•Cigarettes have no benefit to a human being but contain thousands of chemicals and 70 of them are known to cause cancer.
•The World Health Organization recommends that taxes should constitute at least 70 per cent of the taxes on cigarettes.
Health experts have warned the government’s plan not to raise taxes on tobacco and nicotine products will hurt the poor most, since they cannot afford treatment for diseases such as cancer.
Taxes on tobacco, nicotine and alcohol will not be raised for the first time in five years, according to the Finance Bill 2023.
However, the Kenya Tobacco Control Alliance (Ketca), and the legal think-tank International Institute for Legislative Affairs, have told MPs this is plainly wrong.
“This omission is troubling because, as per the Ministry of Health, tobacco usage claims the lives of approximately 9,000 Kenyan users annually,” Ketca chairman Joel Gitali said.
“It is crucial for a product with such detrimental health effects to be subject to higher taxes. Taxation has been proven to be an effective tool in reducing smoking rates and ensuring that tobacco duties contribute significantly to government revenues.”
He made the comments in an analysis of the Finance Bill 2023, that Ketca has presented to the National Assembly health committee.
Gitali said the affordability and easy accessibility of tobacco and alcohol products have played a significant role in enabling their widespread use, including among vulnerable populations, such as young children.
He said, “A report by the Ministry of Health in Kenya stated that tobacco and alcohol products are often sold at low prices, making them more accessible to individuals of all ages, including children.”
He said the World Health Organization recommends that taxes should constitute at least 70 per cent of the taxes on cigarettes.
Cigarettes have no benefit to a human being but it contains thousands of chemicals and 70 of them are known to cause cancer.
In the United States, cigarette smoking is linked to about 80 per cent to 90 per cent of lung cancer deaths.
Despite being known to kill, cigarettes are legal in many countries, including Kenya, largely because governments still collect taxes from the industry.
The World Health Organization recommends taxes on tobacco products should be raised every year to reduce consumption.
However, the government had shelved a tax hike this year due to intense lobbying by manufacturers who claimed that the higher taxes would result in lower revenues while leading to a spike in illicit trade.
Gitali said this is not true.
He said higher taxes on these products act as a deterrent by increasing their overall cost, making them less affordable.
“This is particularly important as tobacco use is a leading cause of preventable diseases, such as cancer, cardiovascular diseases, and respiratory disorders,” he said.
“Studies have shown that higher prices can significantly decrease tobacco consumption, especially among vulnerable populations such as youth and low-income individuals. By curbing tobacco use, higher taxes contribute to reducing the burden of related health issues and associated healthcare costs.”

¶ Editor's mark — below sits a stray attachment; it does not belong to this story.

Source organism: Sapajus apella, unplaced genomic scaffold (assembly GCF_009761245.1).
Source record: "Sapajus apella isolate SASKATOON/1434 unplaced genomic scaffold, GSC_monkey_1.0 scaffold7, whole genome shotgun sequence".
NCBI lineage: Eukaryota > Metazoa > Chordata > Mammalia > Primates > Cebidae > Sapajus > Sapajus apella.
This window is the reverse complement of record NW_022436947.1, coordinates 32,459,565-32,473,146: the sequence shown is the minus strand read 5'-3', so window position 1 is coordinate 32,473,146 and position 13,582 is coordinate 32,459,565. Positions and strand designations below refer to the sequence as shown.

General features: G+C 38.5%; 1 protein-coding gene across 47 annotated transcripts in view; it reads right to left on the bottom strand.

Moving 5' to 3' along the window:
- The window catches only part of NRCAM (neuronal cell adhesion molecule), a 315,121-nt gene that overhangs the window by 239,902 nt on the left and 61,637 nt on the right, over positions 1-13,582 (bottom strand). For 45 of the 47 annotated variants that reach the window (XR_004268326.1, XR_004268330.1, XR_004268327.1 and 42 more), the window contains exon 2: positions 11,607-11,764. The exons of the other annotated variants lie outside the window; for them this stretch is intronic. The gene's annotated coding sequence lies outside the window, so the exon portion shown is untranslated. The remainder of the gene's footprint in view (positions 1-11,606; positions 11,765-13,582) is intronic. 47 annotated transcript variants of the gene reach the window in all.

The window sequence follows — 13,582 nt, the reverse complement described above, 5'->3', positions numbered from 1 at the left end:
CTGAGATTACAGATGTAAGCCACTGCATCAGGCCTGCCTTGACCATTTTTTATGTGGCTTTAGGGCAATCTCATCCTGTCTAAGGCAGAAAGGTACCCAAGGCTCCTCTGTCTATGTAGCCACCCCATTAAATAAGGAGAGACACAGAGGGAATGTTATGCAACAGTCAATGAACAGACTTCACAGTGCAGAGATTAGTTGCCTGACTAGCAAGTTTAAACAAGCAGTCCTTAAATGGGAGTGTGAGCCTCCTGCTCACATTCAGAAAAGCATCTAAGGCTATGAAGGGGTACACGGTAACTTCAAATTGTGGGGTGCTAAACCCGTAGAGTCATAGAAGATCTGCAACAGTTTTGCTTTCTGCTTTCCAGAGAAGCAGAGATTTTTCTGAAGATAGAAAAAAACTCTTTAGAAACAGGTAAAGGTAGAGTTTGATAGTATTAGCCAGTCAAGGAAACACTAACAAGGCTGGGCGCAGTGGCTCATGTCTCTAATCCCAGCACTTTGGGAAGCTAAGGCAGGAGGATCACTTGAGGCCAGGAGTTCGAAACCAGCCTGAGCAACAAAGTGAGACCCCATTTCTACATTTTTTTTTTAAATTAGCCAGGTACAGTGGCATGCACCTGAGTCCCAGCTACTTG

Ketca national coordinator Thomas Lindi told MPs that the tobacco industry must not be allowed to influence tax policies because that would be against the Framework Convention on Tobacco Control, the WHO treaty that Kenya signed in 2004.
“Allowing the tobacco and alcohol industry to have a say in setting tax rates can create conflicts of interest and undermine public health goals. The WHO emphasises the need to protect public health policies from interference by the tobacco industry," Lindi said.
"Research has consistently shown that the tobacco industry employs various tactics to undermine or manipulate the implementation of effective tobacco control measures,” he added.
Head of IILa Celine Awuor also urged Treasury to simplify the excise tax structure for tobacco and nicotine products in Kenya.
“By establishing a clear and straightforward tax system, the government can effectively discourage tobacco consumption and encourage smokers to quit or reduce their usage. Higher tax rates on such products have been proven to be an effective deterrent, particularly among youth and vulnerable populations,” she said.
“A simplified tax structure would facilitate the imposition of higher tax rates uniformly across different product categories, promoting a healthier lifestyle and reducing the prevalence of smoking-related diseases.”
Celine said simplifying the excise tax structure for tobacco and nicotine products in Kenya would bring the country in line with international best practices.
“Many countries have successfully simplified their tax structures and witnessed positive outcomes, such as reduced tobacco use, increased revenue, and improved public health,” she said.
Apart from the traditional cigarettes, the other highly-addictive nicotine delivery products being sold in Kenya include pouches (such as velo and lyft), electronic cigarettes, vaping devices, vaporisers, hookah pens, electronic cigarettes and e-pipes.
According to the WHO’s Global Nicotine Reduction Strategy, nicotine addiction induces permanent changes to the brain during adolescence.
The addiction also leaves teens with an increased risk of addiction to substances such as cannabis, heroin and cocaine.
Nicotine intake by a pregnant woman can also affect a developing baby's brain and lungs, according to WHO.
There is also scientific evidence illustrating that nicotine can facilitate a tumour-supporting environment and can harm a person’s DNA, leading to cancer.